According to a new study, eating fruits and vegetables as well as exercising can boost happiness levels. The study’s findings were published in the journal ‘Journal of Happiness Studies.
While the link between lifestyle and happiness has been well-documented and is frequently utilised in public health campaigns to encourage people to eat healthier and exercise more, recent research has revealed that there is also a positive link between lifestyle and life satisfaction.
Rather than generalising a correlation, this study is the first of its kind to investigate the cause of happiness, fruit and vegetable eating, and exercise.
Dr Adelina Gschwandtner of the University of Kent’s School of Economics, Dr Sarah Jewell of the University of Reading’s School of Economics, and Professor Uma Kambhampati of the University of Reading’s School of Economics used an instrumental variable approach to filter out any effect from happiness to lifestyle. It was discovered that it is the ingestion of fruits and vegetables, as well as physical activity, that makes people happy, not the other way around.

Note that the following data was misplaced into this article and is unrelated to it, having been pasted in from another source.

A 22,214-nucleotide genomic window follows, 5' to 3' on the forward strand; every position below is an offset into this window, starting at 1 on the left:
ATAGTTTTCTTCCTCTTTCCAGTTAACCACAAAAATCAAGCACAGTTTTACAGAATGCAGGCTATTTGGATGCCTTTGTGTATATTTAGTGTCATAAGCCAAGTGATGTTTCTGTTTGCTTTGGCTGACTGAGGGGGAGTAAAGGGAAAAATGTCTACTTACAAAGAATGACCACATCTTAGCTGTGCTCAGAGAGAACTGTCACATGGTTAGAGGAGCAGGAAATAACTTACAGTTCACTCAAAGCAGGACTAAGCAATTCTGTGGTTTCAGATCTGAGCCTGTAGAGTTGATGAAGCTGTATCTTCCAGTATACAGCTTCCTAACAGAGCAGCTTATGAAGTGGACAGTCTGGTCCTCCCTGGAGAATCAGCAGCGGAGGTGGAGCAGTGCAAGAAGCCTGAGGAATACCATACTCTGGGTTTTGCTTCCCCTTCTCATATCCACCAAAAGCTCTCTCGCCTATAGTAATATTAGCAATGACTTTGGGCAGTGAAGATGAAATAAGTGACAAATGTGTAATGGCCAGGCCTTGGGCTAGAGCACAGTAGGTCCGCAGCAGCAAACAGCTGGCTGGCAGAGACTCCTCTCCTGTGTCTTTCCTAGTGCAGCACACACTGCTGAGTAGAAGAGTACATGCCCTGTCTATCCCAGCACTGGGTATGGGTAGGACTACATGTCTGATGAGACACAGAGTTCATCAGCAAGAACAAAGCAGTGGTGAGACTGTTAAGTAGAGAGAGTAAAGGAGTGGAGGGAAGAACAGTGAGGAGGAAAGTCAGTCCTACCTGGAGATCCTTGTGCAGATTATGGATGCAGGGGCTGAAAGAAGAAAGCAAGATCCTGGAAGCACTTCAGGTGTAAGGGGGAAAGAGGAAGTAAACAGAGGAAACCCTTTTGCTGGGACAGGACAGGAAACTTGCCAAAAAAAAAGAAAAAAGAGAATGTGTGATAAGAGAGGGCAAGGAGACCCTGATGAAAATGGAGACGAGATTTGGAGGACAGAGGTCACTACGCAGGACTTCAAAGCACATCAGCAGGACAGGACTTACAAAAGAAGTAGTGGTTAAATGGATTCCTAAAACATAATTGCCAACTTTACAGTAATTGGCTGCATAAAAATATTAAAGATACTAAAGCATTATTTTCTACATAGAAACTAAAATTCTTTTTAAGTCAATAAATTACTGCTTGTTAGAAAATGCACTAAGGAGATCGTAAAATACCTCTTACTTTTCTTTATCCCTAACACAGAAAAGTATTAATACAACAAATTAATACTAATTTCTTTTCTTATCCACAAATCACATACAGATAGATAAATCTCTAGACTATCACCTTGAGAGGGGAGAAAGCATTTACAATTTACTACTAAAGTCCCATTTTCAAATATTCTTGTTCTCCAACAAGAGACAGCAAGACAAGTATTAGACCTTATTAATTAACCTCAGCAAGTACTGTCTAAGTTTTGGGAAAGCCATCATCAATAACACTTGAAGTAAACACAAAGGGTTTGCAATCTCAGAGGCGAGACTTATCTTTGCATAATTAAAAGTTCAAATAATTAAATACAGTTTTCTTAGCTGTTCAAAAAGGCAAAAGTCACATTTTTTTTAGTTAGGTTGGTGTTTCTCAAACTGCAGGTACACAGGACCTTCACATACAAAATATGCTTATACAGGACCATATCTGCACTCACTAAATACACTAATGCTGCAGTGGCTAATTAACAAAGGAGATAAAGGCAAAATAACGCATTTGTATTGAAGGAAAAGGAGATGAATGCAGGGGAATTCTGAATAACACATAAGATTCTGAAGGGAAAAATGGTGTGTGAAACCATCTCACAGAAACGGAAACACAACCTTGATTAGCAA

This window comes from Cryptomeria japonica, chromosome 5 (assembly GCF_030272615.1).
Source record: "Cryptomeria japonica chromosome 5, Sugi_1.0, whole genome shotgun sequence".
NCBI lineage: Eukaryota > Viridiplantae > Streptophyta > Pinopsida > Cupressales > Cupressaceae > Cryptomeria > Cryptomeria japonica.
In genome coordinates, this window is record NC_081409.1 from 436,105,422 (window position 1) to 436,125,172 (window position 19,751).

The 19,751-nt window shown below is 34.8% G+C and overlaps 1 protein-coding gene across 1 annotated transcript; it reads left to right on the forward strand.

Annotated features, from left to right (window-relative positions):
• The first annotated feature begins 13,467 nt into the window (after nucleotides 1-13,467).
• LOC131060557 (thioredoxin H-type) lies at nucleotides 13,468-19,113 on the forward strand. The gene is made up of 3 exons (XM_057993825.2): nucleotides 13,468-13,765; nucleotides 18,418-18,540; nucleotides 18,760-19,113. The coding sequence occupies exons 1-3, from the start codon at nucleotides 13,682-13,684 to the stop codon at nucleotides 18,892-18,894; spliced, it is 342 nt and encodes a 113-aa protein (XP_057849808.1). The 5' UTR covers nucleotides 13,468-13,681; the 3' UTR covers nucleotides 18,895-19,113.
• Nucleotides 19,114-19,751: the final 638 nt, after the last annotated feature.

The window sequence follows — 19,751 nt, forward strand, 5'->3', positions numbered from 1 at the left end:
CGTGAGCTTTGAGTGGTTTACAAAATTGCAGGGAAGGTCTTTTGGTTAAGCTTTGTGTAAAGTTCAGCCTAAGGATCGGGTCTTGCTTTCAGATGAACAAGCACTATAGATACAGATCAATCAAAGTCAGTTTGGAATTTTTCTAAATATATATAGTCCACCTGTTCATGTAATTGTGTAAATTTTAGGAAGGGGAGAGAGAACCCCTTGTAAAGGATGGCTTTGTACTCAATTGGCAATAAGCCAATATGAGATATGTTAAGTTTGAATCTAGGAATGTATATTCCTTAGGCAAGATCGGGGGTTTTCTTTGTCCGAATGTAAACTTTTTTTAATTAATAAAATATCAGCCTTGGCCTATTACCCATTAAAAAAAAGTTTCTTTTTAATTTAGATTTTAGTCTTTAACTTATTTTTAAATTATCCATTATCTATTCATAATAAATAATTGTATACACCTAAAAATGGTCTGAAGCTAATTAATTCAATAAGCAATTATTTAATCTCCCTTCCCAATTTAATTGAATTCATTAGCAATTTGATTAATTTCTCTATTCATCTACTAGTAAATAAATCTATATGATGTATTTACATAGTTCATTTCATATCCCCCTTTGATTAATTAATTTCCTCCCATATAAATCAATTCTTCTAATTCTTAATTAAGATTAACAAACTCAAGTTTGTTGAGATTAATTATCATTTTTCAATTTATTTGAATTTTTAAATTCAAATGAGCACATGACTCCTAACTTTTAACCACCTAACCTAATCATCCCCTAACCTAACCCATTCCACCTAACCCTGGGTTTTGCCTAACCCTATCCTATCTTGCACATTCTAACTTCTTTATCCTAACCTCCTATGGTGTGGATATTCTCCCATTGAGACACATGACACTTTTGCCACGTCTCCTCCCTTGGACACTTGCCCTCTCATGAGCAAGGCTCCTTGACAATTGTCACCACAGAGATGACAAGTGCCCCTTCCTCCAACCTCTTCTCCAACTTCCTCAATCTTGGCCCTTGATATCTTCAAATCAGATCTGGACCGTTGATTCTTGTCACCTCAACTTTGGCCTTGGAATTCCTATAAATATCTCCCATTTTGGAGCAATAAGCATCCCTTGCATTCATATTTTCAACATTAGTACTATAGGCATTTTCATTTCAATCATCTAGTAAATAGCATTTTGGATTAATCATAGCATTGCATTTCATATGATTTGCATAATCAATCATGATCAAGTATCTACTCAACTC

The findings show that people’s ability to defer pleasure and exercise self-control has a significant impact on lifestyle decisions, which in turn has a good impact on wellbeing.
Men appear to exercise more, but women eat more fruits and vegetables, according to the study.
These findings could have important consequences for public health policy, given that lifestyle diseases are a main cause of ill health and mortality worldwide, and the UK has one of the highest obesity rates in Europe.
According to Dr. Gschwandtner, “In order to maintain a healthy lifestyle, behavioural nudges that assist the planning self in reinforcing long-term goals are likely to be especially beneficial. It’s a clear win-win situation if a better lifestyle not only makes us healthier but also happier.”
According to Professor Kambhampati, “In recent years, there has been a larger shift toward better living choices. It’s a huge step forward to prove that eating more fruits and veggies and exercise may boost happiness while also providing health advantages. This could also be valuable for environmental and sustainability policy efforts.”